Since these financial figures were reported, Howden has bolstered its operations, snapping up the likes of A-Plan and Aston Lark. Howden Group chief executive David Howden hopes these deals will help turn the business into “a real UK broking powerhouse”.

A-Plan’s accounts for the year ending February 2021, published last November, revealed a revenue of £109.4m and an Ebitda of £36.3m.

A-Plan also operates from a much lower cost base than Howden, with the broker’s average cost per employee totalling £32,918 for 2020/21 – this is around 61% less than the equivalent metric for Howden Group, prior to the acquisition.

Indeed, A-Plan’s staff costs as a percentage of turnover was also much lower for the year ending February 2021, coming in at 45.4%.

Similarly, Aston Lark also operates from a much lower cost base compared to Howden Group, with an average cost per employee of £50,720 for the 12 months to the end of December 2020. Meanwhile, its staff costs as a percentage of total turnover equated to 58.5% for this reporting period.

It is important to note, however, that Aston Lark also has a number of subsidiary companies that are now part of Howden Group too.

While Howden Group Holdings’ most recent full accounts are not yet available via Companies House, the broker has announced its results for the year ending September 2021. This shows that these recent acquisitions are already having a positive impact.

The broker announced a 48% increase in revenue to £1.1bn, supported by organic growth of 19%.

Add in the acquisition of Aston Lark, which was announced in October 2021 after the end of this reporting period, and the group’s revenues rise to £1.4bn.

Howden also confirmed an adjusted consolidated Ebitda of £335m for the year ending September 2021.

This is up 50% from the previous year, although this is not directly comparable to the unadjusted Ebitda figure of £118.3m that was reported in the broker’s accounts for the year ending September 2020.

Gallagher profits on the rise

Rounding off our trio of blockbuster consolidators is Arthur J Gallagher.

While headquartered in the US, Gallagher is still one of the key acquirers of broking firms in the UK. It says its aim is to support strong organic growth with key acquisitions.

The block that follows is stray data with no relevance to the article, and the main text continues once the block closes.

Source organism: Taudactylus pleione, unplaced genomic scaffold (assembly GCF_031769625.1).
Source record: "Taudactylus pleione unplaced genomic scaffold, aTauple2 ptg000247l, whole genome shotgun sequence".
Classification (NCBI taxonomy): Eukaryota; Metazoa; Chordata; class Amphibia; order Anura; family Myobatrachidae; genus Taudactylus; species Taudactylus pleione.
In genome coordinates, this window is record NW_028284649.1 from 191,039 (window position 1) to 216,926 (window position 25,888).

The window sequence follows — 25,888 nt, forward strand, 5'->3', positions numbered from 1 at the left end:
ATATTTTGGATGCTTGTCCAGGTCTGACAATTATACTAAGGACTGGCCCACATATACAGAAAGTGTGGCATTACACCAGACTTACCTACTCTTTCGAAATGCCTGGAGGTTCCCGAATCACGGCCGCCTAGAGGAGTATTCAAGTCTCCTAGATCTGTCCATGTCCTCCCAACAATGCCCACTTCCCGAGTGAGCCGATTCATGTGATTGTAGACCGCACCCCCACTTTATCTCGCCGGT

The group’s broking arm in the UK is Arthur J Gallagher Insurance Brokers - its latest full set of company accounts for the 12 months to December 2020, published in October 2021, revealed revenues of £298.2m, making it the smallest of the three brokers comprising this analysis.

Despite its smaller size in the UK, Gallagher still reported a larger profit than Howden, reporting an operating profit of £65.8m for 2020 – up significantly from the £32.6m operating profit it reported for 2019.

This means that the broker’s profit margin shot up to 22.1% for 2020, compared to 13.3% for the same period a year earlier.

Gallagher’s UK broking arm also reported a 2020 Ebitda of £71.5m - up from £36.3m for 2019.

The broker does not publish staff numbers for its UK operations, so it is not possible to calculate the average cost per employee.

It does, however, release staff costs for Arthur J Gallagher Insurance Brokers and this figure stood at £143.5m for 2020 – an increase of 14% on the £125.5m reported for 2019.

This means that Gallagher’s staff costs as a percentage of turnover equated to 48.1% for 2020 – the lowest percentage in this analysis and also lower than the 51.4% Gallagher reported for 2019.

Since filing these accounts with Companies House, the wider Gallagher group has also announced figures for the performance of its UK broking and underwriting arm for 2021. This revealed organic growth of 12% in Q4 2021 – including 7% within its UK retail division.

These latest figures also include figures from other group companies based in the UK.

Gallagher has a number of such subsidiaries, including Pen Underwriting - which recently acquired Manchester Underwriting Management - and Bollington Wilson, but none of these businesses contribute revenues at the level of Arthur J Gallagher Insurance Brokers.

Across all of Gallagher’s UK companies featured on Insurance DataLab’s insight platform, one thing remains consistent, however.

The average staff costs as a percentage of turnover stands at 43.6% - much lower than Howden Group and also lower than the figure reported by The Ardonagh Group.

Gallagher’s profit margin, meanwhile, stands at 20.3%. This is significantly higher than the 7.3% and 4.4% profit margins reported by Ardonagh and Howden respectively.